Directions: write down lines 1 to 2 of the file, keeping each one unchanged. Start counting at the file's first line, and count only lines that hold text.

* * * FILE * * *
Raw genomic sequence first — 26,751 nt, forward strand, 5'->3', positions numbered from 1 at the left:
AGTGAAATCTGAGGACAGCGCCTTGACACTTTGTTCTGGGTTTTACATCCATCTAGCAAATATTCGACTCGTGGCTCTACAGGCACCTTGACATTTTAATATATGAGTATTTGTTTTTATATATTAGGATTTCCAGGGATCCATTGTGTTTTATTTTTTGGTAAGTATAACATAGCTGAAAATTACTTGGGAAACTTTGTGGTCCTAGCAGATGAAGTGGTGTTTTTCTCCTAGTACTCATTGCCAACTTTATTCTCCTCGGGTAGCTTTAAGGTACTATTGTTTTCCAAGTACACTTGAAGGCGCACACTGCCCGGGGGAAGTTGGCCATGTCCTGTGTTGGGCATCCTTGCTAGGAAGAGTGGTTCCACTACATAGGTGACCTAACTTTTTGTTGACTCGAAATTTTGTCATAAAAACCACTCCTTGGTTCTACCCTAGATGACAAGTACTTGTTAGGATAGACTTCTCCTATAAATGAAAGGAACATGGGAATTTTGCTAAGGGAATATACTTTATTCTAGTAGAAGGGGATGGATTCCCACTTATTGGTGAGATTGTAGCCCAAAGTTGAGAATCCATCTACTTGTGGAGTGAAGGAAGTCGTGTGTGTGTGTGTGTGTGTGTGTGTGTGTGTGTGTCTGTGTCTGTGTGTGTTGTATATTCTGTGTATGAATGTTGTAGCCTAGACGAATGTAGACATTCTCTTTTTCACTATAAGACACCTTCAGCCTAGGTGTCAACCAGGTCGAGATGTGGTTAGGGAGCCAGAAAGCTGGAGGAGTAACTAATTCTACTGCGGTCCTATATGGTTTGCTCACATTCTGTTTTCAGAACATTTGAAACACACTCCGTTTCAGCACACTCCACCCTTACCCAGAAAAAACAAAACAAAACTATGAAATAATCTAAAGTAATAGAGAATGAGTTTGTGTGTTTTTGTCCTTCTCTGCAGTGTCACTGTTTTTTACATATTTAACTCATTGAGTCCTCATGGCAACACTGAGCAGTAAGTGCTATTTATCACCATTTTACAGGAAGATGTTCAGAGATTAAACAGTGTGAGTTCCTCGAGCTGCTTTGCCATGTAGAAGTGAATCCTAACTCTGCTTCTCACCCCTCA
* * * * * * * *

Raw genomic sequence first — 26,751 nt, forward strand, 5'->3', positions numbered from 1 at the left:
AGTGAAATCTGAGGACAGCGCCTTGACACTTTGTTCTGGGTTTTACATCCATCTAGCAAATATTCGACTCGTGGCTCTACAGGCACCTTGACATTTTAATATATGAGTATTTGTTTTTATATATTAGGATTTCCAGGGATCCATTGTGTTTTATTTTTTGGTAAGTATAACATAGCTGAAAATTACTTGGGAAACTTTGTGGTCCTAGCAGATGAAGTGGTGTTTTTCTCCTAGTACTCATTGCCAACTTTATTCTCCTCGGGTAGCTTTAAGGTACTATTGTTTTCCAAGTACACTTGAAGGCGCACACTGCCCGGGGGAAGTTGGCCATGTCCTGTGTTGGGCATCCTTGCTAGGAAGAGTGGTTCCACTACATAGGTGACCTAACTTTTTGTTGACTCGAAATTTTGTCATAAAAACCACTCCTTGGTTCTACCCTAGATGACAAGTACTTGTTAGGATAGACTTCTCCTATAAATGAAAGGAACATGGGAATTTTGCTAAGGGAATATACTTTATTCTAGTAGAAGGGGATGGATTCCCACTTATTGGTGAGATTGTAGCCCAAAGTTGAGAATCCATCTACTTGTGGAGTGAAGGAAGTCGTGTGTGTGTGTGTGTGTGTGTGTGTGTGTGTGTGTCTGTGTCTGTGTGTGTTGTATATTCTGTGTATGAATGTTGTAGCCTAGACGAATGTAGACATTCTCTTTTTCACTATAAGACACCTTCAGCCTAGGTGTCAACCAGGTCGAGATGTGGTTAGGGAGCCAGAAAGCTGGAGGAGTAACTAATTCTACTGCGGTCCTATATGGTTTGCTCACATTCTGTTTTCAGAACATTTGAAACACACTCCGTTTCAGCACACTCCACCCTTACCCAGAAAAAACAAAACAAAACTATGAAATAATCTAAAGTAATAGAGAATGAGTTTGTGTGTTTTTGTCCTTCTCTGCAGTGTCACTGTTTTTTACATATTTAACTCATTGAGTCCTCATGGCAACACTGAGCAGTAAGTGCTATTTATCACCATTTTACAGGAAGATGTTCAGAGATTAAACAGTGTGAGTTCCTCGAGCTGCTTTGCCATGTAGAAGTGAATCCTAACTCTGCTTCTCACCCCTCA